Cool Toys Pic of the Day – Wikimedia Commons (Open Free Pics, Photos and Media)

Screen_shot_2011-10-03_at_10

Wikimedia Commons:
http://commons.wikimedia.org/wiki/Main_Page

Lord knows, Wikimedia Commons is not new. It’s Wikipedia’s baby
sister, just as useful, just as smart, twice as pretty, but for some
reason not as popular. Go figure. Puzzles me to no end. Thus you find
me writing a post about it just because I am constantly astounded by
how many people don’t know about it yet. Alright, so here is what it
is good for.

I can’t begin to count how many times people have asked me for tips on
finding images that are legally safe for them to use in their
presentations or papers. Or that I’ve seen images in presentations and
known for a fact that the images were not legal to use, or were not
properly attributed or cited. Basically, if you want to use someone
else’s images, pics, graphics, graphics or photos that you did not
take yourself or make yourself, there are certain things you have to
do.

1. Get permission
2. Include info about the image: what it is, where you found it, who
made it, etc.

Getting permission is often complicated, UNLESS the image is really
really old (out of copyright) or the person who made it already gave
permission to the public. I’m not going to going to go into the
subtleties of this, in part because Wikimedia Commons makes it so much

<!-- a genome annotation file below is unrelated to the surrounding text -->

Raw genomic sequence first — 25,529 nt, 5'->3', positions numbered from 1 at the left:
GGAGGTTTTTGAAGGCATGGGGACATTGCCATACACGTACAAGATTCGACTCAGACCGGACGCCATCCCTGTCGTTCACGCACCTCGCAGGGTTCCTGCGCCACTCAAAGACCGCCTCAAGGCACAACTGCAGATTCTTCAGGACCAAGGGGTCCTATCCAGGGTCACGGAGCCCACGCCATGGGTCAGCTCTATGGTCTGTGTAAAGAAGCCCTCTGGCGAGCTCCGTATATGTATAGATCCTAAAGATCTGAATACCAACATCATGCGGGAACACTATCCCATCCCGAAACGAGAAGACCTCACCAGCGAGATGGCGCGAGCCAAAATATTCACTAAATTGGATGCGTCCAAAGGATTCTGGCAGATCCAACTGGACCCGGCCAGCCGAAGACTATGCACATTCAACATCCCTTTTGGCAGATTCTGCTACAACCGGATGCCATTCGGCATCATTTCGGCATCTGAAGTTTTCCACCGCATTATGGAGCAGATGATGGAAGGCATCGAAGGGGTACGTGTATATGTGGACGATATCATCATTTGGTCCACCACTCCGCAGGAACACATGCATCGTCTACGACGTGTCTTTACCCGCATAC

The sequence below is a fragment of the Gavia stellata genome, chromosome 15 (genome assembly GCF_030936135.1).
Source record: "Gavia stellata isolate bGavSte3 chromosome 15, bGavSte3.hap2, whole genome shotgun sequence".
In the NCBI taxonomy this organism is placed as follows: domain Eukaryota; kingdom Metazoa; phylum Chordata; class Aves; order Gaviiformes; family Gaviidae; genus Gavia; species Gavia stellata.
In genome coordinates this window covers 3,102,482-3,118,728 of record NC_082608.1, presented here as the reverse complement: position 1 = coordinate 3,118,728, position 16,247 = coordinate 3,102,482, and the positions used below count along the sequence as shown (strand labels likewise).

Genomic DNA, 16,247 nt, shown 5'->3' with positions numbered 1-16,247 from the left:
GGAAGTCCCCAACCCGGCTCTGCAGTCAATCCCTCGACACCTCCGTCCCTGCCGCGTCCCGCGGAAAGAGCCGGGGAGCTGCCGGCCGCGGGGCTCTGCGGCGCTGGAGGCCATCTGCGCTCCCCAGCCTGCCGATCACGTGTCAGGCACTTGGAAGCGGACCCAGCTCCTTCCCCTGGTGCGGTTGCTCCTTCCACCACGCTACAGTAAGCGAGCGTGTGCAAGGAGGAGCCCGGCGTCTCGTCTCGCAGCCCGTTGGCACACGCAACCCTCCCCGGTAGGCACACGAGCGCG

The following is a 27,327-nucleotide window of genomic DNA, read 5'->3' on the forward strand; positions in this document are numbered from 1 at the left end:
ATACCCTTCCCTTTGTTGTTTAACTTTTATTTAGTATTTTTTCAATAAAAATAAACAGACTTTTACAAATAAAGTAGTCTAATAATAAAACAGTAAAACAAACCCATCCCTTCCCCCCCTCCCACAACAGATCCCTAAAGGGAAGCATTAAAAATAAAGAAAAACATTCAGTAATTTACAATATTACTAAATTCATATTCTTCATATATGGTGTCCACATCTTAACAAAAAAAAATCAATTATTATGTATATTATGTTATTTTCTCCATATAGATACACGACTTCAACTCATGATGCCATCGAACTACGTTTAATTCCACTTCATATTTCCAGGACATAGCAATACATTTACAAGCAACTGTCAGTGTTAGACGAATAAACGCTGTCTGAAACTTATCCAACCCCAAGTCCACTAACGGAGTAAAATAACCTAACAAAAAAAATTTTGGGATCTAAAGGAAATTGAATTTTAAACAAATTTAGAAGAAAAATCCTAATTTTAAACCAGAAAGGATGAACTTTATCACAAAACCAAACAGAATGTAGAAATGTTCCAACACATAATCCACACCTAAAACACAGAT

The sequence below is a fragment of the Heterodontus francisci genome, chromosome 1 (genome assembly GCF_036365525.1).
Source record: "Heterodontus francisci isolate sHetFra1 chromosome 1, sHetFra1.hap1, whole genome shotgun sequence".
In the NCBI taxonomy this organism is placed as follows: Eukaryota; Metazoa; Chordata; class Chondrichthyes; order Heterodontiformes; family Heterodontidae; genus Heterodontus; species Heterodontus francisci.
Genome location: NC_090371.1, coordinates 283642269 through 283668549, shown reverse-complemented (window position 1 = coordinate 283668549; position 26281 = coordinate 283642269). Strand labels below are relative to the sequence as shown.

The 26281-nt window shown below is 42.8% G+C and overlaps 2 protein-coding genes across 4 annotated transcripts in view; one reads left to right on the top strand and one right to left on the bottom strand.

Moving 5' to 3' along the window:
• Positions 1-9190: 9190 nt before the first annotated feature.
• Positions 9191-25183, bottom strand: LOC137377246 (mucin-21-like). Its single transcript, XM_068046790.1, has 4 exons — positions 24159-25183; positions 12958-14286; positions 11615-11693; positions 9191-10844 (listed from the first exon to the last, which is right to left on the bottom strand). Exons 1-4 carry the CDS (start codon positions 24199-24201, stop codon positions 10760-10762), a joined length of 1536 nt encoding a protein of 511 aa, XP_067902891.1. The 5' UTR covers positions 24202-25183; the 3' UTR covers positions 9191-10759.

easier. Basically, every image in Wikimedia Commons includes all the
information you need to use it, including the original source, what is
legal or not, and how to cite it so the creator is happy and you don’t
get in trouble with the law. Click on any image or video clip or other
media, and scroll to the bottom of the page. That is where all the
licensing information can be found. Just do what it says!

Please note that this is very different from most other Creative
Commons or “Free Images” search engines, which often do not verify
that the image really is free. Even if you do your best to only use
free images, you can still get in trouble if someone else stole the
image and then marked it free. There is no easy way to find out. That
is why I so like using Wikimedia Commons, since they list the
provenance of the image. So responsible, and so nice to have a place
for media that is so much more trustworthy than most other sources.

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